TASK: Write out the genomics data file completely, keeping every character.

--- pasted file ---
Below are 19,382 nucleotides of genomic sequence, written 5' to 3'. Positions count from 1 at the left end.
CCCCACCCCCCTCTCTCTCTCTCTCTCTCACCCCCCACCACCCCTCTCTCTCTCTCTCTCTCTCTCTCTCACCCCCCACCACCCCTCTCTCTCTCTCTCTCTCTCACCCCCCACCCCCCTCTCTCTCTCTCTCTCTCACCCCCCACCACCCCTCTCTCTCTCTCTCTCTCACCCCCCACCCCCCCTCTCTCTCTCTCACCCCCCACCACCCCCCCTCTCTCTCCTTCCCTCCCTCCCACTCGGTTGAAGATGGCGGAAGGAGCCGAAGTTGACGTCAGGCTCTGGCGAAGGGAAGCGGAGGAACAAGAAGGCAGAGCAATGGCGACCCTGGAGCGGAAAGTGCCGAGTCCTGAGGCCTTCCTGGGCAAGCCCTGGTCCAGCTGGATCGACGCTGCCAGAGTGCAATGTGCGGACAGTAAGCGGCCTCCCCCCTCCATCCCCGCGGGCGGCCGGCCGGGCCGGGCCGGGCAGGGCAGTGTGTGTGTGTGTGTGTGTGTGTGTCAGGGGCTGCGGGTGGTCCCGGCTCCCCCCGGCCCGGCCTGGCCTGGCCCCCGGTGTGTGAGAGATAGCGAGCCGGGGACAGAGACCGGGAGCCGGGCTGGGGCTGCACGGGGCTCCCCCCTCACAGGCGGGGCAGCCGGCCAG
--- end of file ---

Below are 19,382 nucleotides of genomic sequence, written 5' to 3'. Positions count from 1 at the left end.
CCCCACCCCCCTCTCTCTCTCTCTCTCTCACCCCCCACCACCCCTCTCTCTCTCTCTCTCTCTCTCTCTCACCCCCCACCACCCCTCTCTCTCTCTCTCTCTCTCACCCCCCACCCCCCTCTCTCTCTCTCTCTCTCACCCCCCACCACCCCTCTCTCTCTCTCTCTCTCACCCCCCACCCCCCCTCTCTCTCTCTCACCCCCCACCACCCCCCCTCTCTCTCCTTCCCTCCCTCCCACTCGGTTGAAGATGGCGGAAGGAGCCGAAGTTGACGTCAGGCTCTGGCGAAGGGAAGCGGAGGAACAAGAAGGCAGAGCAATGGCGACCCTGGAGCGGAAAGTGCCGAGTCCTGAGGCCTTCCTGGGCAAGCCCTGGTCCAGCTGGATCGACGCTGCCAGAGTGCAATGTGCGGACAGTAAGCGGCCTCCCCCCTCCATCCCCGCGGGCGGCCGGCCGGGCCGGGCCGGGCAGGGCAGTGTGTGTGTGTGTGTGTGTGTGTGTCAGGGGCTGCGGGTGGTCCCGGCTCCCCCCGGCCCGGCCTGGCCTGGCCCCCGGTGTGTGAGAGATAGCGAGCCGGGGACAGAGACCGGGAGCCGGGCTGGGGCTGCACGGGGCTCCCCCCTCACAGGCGGGGCAGCCGGCCAG